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Martin Fowler Sees a Thaw in Frozen Thinking about Data Storage

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In a recent blog post, Martin Fowler, a renowned software thought leader, observed at last week's QCon that the deep freeze in thinking about databases in application architectures is thawing. The world has been stuck using RDBMS databases for every application use case, but the time has come to also consider RISC RDBMS or distributed document-oriented databases.   QCon had a keynote by Tim Bray about the changing storage spectrum and how it affects application architectures, as well a whole track on distributed document-oriented databases

After noting the failure of ODBMS databases, Martin expressed his opinion on why RDBMS succeeded: “their [RDBMS] dominance is due less to their role in data management than their role in integration”.  Continuing on:

For many organizations today, the primary pattern for integration is Shared Database Integration - where multiple applications are integrated by all using a common database. When you have these IntegrationDatabases, it's important that all these applications can easily get at this shared data - hence the all important role of SQL. The role of SQL as mostly-standard query language has been central to the dominance of databases.

The Internet is changing the landscape by offering new integration solutions:

The heating of the database space comes from the presence of alternatives to integration - in particular the rise of web services. Under various banners there's a growing movement for applications to talk to each other by passing text (mostly XML) documents over HTTP. The web, both in internet and intranet forms, has made this integration mode even more prevalent than SQL. This is a good thing, I've never liked the approach of multiple applications tightly coupled through a common database - you can't get bigger breach of encapsulation than that.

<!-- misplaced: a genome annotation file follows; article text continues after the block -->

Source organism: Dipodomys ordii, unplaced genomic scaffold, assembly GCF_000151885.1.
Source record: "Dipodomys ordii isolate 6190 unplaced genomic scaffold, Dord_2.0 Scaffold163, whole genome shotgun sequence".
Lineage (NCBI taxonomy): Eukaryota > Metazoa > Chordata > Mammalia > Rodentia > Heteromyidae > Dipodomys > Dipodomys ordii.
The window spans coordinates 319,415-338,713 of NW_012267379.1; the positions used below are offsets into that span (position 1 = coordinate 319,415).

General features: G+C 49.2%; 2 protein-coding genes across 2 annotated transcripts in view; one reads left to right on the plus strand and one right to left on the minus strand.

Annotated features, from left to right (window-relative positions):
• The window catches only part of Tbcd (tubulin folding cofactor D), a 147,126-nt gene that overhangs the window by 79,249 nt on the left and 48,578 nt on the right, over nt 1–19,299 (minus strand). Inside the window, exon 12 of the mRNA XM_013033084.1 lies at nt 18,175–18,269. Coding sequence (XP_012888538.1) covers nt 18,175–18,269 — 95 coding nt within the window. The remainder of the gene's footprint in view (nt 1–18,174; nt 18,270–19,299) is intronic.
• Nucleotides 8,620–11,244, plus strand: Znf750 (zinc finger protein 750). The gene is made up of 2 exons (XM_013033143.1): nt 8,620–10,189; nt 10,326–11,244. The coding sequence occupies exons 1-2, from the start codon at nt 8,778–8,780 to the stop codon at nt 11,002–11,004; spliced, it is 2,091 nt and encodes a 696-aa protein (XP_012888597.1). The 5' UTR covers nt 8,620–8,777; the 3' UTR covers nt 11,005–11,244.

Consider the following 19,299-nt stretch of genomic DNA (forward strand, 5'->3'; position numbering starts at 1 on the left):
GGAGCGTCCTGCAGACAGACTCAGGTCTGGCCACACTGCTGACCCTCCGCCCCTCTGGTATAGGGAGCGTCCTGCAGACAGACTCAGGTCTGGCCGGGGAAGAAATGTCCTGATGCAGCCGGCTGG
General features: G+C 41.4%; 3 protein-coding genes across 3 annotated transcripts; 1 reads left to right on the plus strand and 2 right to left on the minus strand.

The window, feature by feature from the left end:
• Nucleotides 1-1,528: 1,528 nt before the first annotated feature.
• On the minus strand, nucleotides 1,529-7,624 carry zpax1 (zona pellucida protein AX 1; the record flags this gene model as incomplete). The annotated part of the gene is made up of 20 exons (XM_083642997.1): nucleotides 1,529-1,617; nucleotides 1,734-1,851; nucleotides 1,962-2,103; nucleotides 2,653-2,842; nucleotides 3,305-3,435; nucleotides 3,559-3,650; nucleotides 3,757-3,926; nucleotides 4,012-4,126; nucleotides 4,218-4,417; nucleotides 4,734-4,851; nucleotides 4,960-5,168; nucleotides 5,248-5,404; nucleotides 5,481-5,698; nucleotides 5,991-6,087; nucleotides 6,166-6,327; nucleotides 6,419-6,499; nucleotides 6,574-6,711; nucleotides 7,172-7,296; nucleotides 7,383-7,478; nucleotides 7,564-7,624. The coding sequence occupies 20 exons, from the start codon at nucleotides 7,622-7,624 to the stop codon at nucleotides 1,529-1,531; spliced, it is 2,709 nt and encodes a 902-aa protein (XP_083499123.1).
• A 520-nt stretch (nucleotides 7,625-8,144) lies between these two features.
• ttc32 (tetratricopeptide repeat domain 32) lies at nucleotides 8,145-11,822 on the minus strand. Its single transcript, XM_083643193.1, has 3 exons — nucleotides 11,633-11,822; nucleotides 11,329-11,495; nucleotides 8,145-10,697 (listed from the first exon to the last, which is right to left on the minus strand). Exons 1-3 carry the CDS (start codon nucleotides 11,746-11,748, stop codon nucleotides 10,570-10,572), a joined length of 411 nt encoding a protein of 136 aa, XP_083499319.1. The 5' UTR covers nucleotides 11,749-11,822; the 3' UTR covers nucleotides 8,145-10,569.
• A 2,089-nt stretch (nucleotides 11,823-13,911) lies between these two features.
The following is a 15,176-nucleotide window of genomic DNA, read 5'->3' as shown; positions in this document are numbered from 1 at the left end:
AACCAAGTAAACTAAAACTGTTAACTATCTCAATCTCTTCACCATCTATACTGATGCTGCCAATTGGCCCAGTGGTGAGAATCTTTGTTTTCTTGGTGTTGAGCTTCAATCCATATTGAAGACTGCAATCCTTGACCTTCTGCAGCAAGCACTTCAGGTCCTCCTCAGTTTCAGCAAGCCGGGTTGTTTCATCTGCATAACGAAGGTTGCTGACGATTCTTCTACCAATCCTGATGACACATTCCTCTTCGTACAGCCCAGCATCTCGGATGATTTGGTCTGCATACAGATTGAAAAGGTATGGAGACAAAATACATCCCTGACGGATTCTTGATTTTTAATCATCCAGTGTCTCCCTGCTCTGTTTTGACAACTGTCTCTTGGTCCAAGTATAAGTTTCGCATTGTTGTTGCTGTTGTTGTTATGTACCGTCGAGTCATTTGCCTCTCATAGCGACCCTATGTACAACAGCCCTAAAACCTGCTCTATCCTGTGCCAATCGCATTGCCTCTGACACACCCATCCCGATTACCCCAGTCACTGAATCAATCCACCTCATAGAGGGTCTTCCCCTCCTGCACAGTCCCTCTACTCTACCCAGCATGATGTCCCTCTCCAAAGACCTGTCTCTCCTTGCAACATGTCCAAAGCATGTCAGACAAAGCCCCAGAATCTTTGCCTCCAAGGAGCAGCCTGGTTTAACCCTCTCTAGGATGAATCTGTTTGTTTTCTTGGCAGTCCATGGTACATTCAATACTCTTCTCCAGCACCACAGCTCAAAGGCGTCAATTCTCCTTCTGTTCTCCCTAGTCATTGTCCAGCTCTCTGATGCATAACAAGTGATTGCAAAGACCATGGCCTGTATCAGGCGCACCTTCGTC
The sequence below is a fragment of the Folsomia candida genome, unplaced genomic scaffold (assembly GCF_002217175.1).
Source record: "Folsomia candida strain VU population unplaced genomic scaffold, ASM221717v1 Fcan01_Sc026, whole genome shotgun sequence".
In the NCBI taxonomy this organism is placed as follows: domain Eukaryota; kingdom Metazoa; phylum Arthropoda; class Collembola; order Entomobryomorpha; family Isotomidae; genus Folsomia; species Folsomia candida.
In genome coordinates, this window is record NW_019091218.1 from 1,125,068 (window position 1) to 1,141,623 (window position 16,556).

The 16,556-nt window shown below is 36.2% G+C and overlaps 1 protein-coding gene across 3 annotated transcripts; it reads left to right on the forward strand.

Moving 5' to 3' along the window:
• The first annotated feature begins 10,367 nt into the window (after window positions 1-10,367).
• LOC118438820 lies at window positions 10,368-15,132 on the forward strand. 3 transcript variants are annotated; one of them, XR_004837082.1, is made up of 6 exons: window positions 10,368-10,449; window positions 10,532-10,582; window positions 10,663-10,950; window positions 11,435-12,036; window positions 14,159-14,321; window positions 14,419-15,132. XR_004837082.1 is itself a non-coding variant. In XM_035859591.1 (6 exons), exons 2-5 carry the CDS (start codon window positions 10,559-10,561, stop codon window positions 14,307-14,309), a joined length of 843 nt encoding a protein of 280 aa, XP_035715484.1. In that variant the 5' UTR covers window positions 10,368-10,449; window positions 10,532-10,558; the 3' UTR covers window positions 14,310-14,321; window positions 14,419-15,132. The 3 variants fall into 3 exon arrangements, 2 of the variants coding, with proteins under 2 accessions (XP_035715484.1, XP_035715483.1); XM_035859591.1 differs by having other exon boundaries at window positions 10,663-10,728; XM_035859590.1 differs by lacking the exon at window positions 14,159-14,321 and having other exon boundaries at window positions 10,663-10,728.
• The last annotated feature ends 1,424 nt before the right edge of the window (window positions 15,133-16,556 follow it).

HTTP will affect the way databases are used, according to Martin:

If you switch your integration protocol from SQL to HTTP, it now means you can change databases from being IntegrationDatabases to ApplicationDatabases. This change is profound. In the first step it supports a much simpler approach to object-relational mapping - such as the approach taken by Ruby on Rails. But furthermore it breaks the vice-like grip of the relational data model. If you integrate through HTTP it no longer matters how an application stores its own data, which in turn means an application can choose a data model that makes sense for its own needs.

While Martin does not think RDBMS will disappear any time soon, he points out the a number of possible alternatives that Tim Bray had mentioned:

  • Drizzle is a form of relational database, but one that eschews much of the machinery of modern relational products. I think of it as a RISC RDBMS - supporting only the bare bones of the relational feature set.
  • Couch DB is one of many forays into a distributed key-value pair model. Although a sharply simple data-model (nothing more than a hashmap really) this kind of approach has become quite popular in high-volume websites.
  • Gemstone was one of the object database crowd, and I found the Gemstone-Smalltalk combination a very powerful development environment (superior to most of its successors). Gemstone is still around as a niche player, but may gain more traction through
  • Maglev - a project to bring its approach (essentially a fusion of database and virtual machine) to the Ruby world.

Martin is careful to conclude that RDBMS are not going away and are "the right choice for many situations." His blog does suggest however that given the increase in options these days, "application developers should think about what the right option is for their needs. As non-relational projects grow in popularity and maturity, more and more will go for other options."   What do you think?

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